If there is one thing that life teaches us, it is that if something seems too good to be true, it probably is. Joe Paterno, we were told, built a winning college football team while managing to remain completely principled. Yeah, right. In recent years, it became obvious that Paterno was coach in name only, yet people played along with the pretense, because the myth of Paterno had to be maintained at all costs.

And now we know just how much it cost.

They Call It Myanmar

June 30, 2012

Writer and filmmaker, Robert H. Lieberman, spent two years putting together this documentary about Myanmar (known in the West as Burma). Much of the filming had to be done secretly, because Myanmar has a military government that is highly secretive and suspicious of outsiders. Except for Aung San Suu Kyi, a leading dissident who was awarded the Nobel Peace Prize, none of the people interviewed in this film are identified, for fear of government reprisals.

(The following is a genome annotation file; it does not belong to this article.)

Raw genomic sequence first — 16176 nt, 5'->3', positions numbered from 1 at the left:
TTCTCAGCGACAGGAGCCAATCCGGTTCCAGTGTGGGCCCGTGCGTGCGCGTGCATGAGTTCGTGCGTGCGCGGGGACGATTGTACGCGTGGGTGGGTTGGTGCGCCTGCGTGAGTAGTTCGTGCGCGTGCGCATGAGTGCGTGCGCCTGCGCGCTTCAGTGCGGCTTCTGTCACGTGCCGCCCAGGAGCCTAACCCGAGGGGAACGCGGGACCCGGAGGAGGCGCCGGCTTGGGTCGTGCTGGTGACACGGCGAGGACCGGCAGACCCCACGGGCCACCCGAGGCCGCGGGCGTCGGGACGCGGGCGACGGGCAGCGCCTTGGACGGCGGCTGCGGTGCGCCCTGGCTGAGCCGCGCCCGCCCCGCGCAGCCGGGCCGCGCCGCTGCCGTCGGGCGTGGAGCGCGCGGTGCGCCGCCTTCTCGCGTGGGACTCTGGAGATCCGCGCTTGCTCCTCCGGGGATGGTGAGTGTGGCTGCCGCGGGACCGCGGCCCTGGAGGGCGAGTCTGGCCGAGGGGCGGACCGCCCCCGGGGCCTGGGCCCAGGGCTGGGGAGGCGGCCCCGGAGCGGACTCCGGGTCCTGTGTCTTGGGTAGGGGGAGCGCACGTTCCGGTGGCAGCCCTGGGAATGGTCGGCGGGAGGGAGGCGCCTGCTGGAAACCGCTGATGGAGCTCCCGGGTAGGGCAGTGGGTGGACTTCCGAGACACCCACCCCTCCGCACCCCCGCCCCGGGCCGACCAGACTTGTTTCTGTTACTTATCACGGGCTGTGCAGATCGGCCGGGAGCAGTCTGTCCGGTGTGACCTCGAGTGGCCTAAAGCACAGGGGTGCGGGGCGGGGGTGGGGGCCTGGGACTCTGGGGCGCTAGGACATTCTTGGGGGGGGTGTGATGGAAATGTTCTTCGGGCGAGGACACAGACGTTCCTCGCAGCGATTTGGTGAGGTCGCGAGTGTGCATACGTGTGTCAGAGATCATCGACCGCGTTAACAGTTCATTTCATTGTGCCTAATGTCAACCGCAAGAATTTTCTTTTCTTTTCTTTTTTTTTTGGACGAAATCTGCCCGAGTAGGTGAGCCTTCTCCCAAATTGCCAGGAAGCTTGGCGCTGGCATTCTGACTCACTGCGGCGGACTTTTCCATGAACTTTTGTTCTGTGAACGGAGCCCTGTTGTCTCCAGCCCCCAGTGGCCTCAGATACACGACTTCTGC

Myanmar used to be one of the wealthiest countries in Asia. It is now one of the poorest. Lieberman shows us crumbling buildings in Rangoon, the nation’s capitol. The military seized control of the country in 1962. They have mismanaged the economy ever since. The generals are ultra-nationalists who are deeply suspicious of the outside world. The situation is strikingly similar to that of North Korea, except that there is no cult of personality. Instead, the generals rule as a faceless bureaucracy, remote from the people.